Cape Canaveral Air Force Station Space Launch Complex 17

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Space Launch Complex 17
Delta II 7925-10C on pad 17B.jpg
Delta II rocket with the THEMIS spacecraft atop ready for launch on Pad 17B on February 16, 2007
Launch site Cape Canaveral Air Force Station
Location 28°26′48″N 80°33′58″W / 28.44667°N 80.56611°W / 28.44667; -80.56611Coordinates: 28°26′48″N 80°33′58″W / 28.44667°N 80.56611°W / 28.44667; -80.56611
Short name SLC-17
Operator United States Air Force / NASA
Total launches 325
Launch pad(s) Two
Minimum / maximum
orbital inclination
28°-57°
SLC-17A launch history
Status Inactive
Launches 161
First launch 30 August 1957
PGM-17 Thor
Last launch 17 August 2009
Delta II / USA-206
Associated rockets PGM-17 Thor
Thor-Able
Thor-Delta
Thor DSV-2D
Delta A/B/C/D/E/G/L/M/N
Delta 2000
Delta 3000
Delta II 6000/7000
SLC-17B launch history
Status Inactive
Launches 164
First launch 25 January 1957
PGM-17 Thor
Last launch 10 September 2011
Delta II / GRAIL
Associated rockets PGM-17 Thor
Thor-Ablestar
Thor-Delta
Thor DSV-2F
Thor DSV-2G
Delta A/B/C/E/G
Delta 1000
Delta 2000
Delta 3000
Delta 4000
Delta II 6000/7000/H
Delta III 8000

Cape Canaveral Air Force Station Space Launch Complex 17[1][2] (SLC-17), previously designated Launch Complex 17 (LC-17), was a launch site at Cape Canaveral Air Force Station, Florida used for Thor and Delta rocket launches between 1958 and 2011.

It was built in 1956 for use with the PGM-17 Thor missile, the first operational ballistic missile in the arsenal of the United States. More recently the launch complex has been used for vehicles in the Delta rocket family, derived from the Thor missile, to launch probes to the Moon and planets, solar observatories and weather satellites.

SLC-17 features two expendable launch vehicle (ELV) launch pads, 17A and 17B. The pads were operated by the US Air Force's 45th Space Wing and have supported more than 300 Department of Defense, NASA and commercial missile and rocket launches. Following the last military launch, in August 2009, SLC-17A was withdrawn from use, and SLC-17B was transferred to NASA for two remaining launches.

Pad 17A supported its first Thor missile launch on 3 August 1957, and Pad 17B supported its first Thor launch on 25 January 1957. The site was upgraded in the early 1960s to support a variety of more modern ELVs, which were derived from the basic Thor booster. The modern ELVs based on Thor came to be called the Delta family of rockets.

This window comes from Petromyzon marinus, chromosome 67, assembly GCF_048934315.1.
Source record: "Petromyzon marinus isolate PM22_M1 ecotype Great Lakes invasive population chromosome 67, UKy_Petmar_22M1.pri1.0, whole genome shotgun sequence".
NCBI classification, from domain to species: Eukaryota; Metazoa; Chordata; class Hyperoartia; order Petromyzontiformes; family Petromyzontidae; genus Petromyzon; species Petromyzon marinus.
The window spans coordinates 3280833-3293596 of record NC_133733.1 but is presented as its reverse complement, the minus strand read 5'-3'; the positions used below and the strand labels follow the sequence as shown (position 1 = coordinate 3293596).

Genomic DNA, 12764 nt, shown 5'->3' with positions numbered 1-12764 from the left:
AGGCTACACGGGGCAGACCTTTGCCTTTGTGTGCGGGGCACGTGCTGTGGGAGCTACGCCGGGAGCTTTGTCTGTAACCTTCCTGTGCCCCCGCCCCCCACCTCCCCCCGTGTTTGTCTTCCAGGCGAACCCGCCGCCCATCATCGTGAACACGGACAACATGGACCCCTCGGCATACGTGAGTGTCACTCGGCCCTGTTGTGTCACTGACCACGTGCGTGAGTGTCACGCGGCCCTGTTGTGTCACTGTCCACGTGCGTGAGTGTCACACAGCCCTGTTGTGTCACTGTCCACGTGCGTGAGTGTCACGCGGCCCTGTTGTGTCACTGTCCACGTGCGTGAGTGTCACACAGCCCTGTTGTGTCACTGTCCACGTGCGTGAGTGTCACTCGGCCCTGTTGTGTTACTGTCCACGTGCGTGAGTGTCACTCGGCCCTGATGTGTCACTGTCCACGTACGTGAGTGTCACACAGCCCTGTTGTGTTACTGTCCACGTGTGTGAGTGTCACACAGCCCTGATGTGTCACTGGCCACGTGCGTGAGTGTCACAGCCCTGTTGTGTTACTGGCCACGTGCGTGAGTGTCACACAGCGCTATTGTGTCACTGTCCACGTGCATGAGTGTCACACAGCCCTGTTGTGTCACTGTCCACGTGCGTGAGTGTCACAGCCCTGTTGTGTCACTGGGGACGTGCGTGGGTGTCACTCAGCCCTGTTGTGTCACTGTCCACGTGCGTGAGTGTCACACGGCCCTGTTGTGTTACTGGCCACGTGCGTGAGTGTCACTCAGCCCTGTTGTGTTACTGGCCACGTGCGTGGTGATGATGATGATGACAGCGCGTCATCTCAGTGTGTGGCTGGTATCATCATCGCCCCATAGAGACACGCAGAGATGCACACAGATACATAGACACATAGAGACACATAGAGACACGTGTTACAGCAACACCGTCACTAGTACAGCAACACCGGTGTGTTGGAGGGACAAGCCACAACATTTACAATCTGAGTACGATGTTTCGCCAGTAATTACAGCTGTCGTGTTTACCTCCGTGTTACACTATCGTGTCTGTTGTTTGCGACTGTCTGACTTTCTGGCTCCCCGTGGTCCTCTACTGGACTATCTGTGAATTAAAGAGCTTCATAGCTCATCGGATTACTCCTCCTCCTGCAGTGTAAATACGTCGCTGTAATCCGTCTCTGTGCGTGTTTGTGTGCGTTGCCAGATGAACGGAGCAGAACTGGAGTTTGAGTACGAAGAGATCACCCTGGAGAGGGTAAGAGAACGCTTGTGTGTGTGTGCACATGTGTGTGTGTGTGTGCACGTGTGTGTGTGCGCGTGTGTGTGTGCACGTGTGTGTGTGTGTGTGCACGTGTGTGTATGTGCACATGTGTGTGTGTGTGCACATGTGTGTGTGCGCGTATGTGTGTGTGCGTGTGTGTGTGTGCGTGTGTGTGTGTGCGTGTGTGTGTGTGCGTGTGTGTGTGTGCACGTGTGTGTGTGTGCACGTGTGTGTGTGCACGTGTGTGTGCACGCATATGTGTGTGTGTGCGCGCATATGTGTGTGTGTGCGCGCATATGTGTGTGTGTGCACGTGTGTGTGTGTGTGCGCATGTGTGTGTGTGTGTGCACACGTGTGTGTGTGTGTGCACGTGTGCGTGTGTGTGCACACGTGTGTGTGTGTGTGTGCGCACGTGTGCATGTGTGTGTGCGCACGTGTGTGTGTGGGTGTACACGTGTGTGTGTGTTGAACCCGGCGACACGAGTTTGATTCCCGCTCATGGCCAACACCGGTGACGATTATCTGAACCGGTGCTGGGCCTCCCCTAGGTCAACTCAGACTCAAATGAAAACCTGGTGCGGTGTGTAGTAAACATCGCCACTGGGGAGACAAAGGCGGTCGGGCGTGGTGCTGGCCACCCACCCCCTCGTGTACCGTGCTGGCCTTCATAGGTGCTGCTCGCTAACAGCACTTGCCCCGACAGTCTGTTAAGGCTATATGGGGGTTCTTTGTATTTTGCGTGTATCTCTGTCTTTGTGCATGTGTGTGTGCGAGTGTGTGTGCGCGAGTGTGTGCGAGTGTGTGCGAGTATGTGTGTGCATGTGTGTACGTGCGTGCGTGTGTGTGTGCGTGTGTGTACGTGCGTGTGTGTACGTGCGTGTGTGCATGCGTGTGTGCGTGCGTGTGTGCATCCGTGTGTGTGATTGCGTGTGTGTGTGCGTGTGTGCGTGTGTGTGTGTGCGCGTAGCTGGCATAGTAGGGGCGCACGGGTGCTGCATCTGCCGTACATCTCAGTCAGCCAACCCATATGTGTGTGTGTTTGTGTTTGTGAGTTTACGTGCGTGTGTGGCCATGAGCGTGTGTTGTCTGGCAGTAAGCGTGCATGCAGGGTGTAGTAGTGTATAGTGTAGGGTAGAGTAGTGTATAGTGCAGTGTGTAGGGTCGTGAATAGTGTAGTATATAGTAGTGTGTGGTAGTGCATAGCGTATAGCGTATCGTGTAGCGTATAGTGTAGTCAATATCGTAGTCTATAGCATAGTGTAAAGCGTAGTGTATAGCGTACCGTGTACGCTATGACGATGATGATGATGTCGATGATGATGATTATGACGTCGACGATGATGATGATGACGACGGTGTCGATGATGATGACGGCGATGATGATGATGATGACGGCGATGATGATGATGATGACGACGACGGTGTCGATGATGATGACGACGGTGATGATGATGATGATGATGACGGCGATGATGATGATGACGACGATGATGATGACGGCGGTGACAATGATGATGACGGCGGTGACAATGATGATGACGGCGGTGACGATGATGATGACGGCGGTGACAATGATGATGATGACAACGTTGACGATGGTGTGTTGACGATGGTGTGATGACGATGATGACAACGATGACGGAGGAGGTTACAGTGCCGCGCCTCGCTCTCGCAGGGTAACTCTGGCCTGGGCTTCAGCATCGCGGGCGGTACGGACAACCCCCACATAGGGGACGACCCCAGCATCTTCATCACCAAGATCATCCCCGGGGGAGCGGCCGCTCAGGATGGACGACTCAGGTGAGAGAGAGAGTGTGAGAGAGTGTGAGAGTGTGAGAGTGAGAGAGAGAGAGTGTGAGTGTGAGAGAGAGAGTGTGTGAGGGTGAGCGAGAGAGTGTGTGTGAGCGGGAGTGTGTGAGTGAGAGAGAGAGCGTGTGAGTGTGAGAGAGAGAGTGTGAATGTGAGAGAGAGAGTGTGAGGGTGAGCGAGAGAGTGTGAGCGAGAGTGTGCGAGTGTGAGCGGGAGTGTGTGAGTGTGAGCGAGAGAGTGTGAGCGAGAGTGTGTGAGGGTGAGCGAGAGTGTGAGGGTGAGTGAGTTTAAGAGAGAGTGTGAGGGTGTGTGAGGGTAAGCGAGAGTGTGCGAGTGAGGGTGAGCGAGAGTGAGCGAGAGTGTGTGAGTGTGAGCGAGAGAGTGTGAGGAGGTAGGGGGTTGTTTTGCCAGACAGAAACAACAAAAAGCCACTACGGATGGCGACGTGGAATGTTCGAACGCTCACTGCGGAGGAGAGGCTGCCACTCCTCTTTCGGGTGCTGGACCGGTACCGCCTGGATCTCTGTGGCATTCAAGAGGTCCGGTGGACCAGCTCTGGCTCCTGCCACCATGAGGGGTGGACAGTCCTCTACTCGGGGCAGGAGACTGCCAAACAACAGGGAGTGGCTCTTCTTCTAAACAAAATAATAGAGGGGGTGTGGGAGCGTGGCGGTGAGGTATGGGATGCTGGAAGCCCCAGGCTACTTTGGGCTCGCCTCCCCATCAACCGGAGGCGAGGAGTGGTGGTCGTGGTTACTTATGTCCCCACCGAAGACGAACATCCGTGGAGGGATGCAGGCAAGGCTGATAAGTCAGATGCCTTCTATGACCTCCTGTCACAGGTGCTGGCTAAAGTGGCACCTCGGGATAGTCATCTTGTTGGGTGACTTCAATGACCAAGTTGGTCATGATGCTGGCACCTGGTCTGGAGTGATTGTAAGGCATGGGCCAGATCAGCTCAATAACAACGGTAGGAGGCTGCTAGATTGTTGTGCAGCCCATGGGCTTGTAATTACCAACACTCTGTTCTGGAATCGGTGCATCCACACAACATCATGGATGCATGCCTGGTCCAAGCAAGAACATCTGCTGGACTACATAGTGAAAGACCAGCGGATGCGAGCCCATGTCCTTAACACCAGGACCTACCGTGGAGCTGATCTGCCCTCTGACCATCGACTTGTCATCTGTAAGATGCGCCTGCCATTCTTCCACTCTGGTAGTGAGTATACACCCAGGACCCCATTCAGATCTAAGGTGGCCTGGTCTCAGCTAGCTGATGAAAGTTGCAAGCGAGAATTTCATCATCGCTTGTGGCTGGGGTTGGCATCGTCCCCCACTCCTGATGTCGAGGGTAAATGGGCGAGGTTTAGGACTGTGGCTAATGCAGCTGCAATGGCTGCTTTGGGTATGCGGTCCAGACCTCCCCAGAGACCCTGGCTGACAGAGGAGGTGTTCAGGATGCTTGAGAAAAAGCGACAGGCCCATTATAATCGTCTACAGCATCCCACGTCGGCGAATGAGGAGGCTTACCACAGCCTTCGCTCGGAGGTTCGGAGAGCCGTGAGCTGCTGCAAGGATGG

Thirty-five early Delta rocket missions were launched from Complex 17 between the beginning of 1960 and the end of 1965. At that time the complex was operated by the Air Force. The Air Force transferred Complex 17 to NASA in 1965, but the site was returned to the Air Force in 1988 to support the Delta II program.

As Delta II launches continued over the next decade, Pad 17B was modified in 1997 to support a new, more powerful launch vehicle, the Delta III, which made its maiden flight from the complex on 26 August 1998. The launch ended in failure, as did a second launch the next year. After a third launch on 23 August 2000 placed a mass simulator into a lower than planned orbit, the program was abandoned.

Among the major NASA missions launched from the complex were the Explorer and Pioneer space probes, all of the Orbiting Solar Observatories, the Solar Maximum Mission, Biological Satellites (BIOS), the International Cometary Explorer, the TIROS and GOES meteorology satellites, and the Mars Exploration Rovers Spirit and Opportunity.

On 10 September 2011, a Delta II 7925H-10C made the final launch from Space Launch Complex 17, carrying NASA's GRAIL spacecraft. All remaining Delta II launches will be made from Vandenberg Air Force Base in California.

Notes[edit]

  1. ^ McDowell, Jonathan (1998-02-22). "Issue 350". Jonathan's Space Report. Jonathan's Space Page. Retrieved 2009-07-09. 
  2. ^ Table 3

References[edit]

LC-17 showing pads A and B in 2007